As I prepared to put fingers to keyboard for this issue of PPOA’s annual Retiree Report, I reviewed the article I wrote exactly one year ago for retired members. Just in case you don’t recall everything written in this column word for word, my article was a riveting and exquisitely crafted (tongue firmly planted in cheek) piece about the numerous factors that go into retirement planning. Those, of course, were the halcyon days of 2019, when men and women in law enforcement had the luxury of planning for a smooth transition into a well-deserved retirement. That was then, this is now.
One look at recent headlines reveals that cops are not gently stepping into retirement as much as they are running away from their proud careers, driven by the current state of affairs:
- “Police Counter Protests, ‘Defund’ Push With Retirements, Resignations” (Washington Times, August 13)
- “SF Police Appear to Be Doing Their Own Defunding As Cops Leave in Record Numbers” (San Francisco Chronicle, August 16)
- “Chicago Police Are Retiring at Twice the Normal Rate” (Fox News Chicago, August 18)
- “More Than 200 Officers Resigned or Retired Since Colorado Police Reform Bill Became Law” (Denver Post, August 18)
You get the picture. And if you are still active but at the tail end of your career, you really get the picture. Friends and colleagues who have already retired will tell you that the motivation to retire gets stronger as you begin to envision your next chapter in life. That optimism is natural. Unfortunately, the motivation for thousands of cops nationwide who have been hastily retiring lately is not because of what the future holds as much as it is because of what the current job is up against.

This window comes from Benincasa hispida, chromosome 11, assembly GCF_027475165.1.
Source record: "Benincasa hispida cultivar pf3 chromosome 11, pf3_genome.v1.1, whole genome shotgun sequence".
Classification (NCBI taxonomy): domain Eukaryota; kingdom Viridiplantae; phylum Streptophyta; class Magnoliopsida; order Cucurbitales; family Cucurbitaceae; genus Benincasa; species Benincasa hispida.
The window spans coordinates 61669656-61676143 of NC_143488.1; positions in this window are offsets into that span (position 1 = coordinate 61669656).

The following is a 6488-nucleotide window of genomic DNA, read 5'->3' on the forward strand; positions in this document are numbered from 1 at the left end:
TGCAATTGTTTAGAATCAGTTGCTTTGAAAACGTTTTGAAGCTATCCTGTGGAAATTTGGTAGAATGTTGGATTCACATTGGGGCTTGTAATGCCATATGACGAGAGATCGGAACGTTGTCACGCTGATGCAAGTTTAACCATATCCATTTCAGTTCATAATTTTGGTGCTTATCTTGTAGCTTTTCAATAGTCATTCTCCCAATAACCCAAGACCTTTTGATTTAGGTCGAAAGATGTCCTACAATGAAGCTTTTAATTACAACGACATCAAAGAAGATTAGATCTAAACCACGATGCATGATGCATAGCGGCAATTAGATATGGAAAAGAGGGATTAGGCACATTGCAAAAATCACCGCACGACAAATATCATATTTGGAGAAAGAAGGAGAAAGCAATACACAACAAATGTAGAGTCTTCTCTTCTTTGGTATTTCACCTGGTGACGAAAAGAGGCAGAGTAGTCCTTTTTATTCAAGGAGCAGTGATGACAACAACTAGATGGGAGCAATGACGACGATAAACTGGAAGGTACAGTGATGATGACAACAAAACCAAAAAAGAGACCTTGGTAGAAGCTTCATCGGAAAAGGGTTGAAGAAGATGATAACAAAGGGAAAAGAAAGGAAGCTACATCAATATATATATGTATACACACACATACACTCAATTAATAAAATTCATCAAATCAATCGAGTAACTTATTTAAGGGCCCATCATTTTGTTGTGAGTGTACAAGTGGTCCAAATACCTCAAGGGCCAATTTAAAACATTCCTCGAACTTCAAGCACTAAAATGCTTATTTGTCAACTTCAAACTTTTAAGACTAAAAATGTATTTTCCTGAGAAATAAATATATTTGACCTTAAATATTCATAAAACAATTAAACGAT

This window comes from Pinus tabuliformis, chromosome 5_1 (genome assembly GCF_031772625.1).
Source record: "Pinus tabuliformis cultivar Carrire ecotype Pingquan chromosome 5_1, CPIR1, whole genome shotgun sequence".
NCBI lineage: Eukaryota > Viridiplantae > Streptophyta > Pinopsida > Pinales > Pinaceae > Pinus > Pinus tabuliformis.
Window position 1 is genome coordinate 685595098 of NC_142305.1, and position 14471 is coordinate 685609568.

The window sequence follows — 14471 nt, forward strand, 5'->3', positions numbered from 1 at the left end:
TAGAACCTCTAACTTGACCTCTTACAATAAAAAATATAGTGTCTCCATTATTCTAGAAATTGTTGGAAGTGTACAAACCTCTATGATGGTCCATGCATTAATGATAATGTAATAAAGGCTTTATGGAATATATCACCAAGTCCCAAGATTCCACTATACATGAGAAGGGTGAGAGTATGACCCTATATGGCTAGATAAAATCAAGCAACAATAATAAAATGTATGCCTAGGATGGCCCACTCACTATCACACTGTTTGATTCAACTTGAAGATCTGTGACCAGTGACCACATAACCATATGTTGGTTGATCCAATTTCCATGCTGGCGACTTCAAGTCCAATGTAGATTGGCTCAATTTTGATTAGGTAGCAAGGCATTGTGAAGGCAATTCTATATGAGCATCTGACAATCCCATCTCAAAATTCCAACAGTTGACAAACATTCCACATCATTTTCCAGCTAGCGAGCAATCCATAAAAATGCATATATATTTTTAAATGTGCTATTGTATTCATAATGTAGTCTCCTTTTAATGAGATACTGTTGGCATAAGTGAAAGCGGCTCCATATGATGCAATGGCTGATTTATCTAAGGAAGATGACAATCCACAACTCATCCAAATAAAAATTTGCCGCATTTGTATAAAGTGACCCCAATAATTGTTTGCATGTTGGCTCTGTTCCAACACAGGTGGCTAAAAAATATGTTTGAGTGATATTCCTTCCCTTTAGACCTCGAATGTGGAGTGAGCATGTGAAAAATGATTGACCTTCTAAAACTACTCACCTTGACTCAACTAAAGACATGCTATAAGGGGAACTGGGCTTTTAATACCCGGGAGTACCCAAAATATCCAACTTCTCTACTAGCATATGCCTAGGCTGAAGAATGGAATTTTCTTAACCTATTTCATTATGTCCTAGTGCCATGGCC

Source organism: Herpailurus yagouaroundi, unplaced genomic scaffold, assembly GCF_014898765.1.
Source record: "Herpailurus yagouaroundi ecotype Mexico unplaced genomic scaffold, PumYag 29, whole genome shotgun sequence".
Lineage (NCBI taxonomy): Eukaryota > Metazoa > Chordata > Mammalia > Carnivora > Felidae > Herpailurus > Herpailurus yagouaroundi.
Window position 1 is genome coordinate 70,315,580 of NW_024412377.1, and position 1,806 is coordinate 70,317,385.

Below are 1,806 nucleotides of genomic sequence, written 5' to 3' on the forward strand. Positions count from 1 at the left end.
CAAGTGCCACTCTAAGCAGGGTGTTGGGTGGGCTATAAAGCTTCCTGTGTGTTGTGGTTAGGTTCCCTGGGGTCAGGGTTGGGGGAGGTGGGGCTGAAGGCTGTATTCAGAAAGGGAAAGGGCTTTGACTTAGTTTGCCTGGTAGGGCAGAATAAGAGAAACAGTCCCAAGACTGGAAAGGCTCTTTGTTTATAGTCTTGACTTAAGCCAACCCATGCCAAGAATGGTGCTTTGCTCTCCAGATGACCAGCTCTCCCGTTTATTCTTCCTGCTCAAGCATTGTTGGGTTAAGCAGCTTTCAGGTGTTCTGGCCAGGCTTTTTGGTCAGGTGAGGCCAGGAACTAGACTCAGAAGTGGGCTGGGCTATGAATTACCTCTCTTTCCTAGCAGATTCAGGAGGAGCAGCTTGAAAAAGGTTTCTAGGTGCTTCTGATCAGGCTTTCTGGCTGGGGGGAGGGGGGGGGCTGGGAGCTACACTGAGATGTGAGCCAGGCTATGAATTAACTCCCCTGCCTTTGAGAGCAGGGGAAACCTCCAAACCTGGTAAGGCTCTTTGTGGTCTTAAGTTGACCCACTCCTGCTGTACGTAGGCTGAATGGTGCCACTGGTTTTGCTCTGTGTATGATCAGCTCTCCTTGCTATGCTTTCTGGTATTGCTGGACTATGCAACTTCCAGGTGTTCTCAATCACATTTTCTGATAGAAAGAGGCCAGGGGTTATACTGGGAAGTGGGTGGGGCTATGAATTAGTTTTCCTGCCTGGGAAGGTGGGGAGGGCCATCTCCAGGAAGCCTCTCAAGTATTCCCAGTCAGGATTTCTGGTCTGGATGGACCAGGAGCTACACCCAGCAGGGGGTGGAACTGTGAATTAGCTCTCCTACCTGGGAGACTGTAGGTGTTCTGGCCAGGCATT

Make no mistake: a pandemic mixed with civil unrest, knee-jerk scrutiny and political expediency (did I mention it’s an election year?) is presenting challenges this year that will adversely affect cops for years, and likely decades, to come.
Retirees often state they are relieved they “got out” when they did. That sentiment has never been more applicable, and I’m envious of all 3,000-plus retired PPOA members enjoying life on the other side. Six months ago, I was making final travel arrangements to attend the now-canceled LASD Retiree Roundup in Laughlin, Nevada, for my first time and reunite with former colleagues. I had planned to let my retired friends tease me about being a “working stiff” and complain to them that the environment couldn’t get much worse for law enforcement personnel.
Little did I know!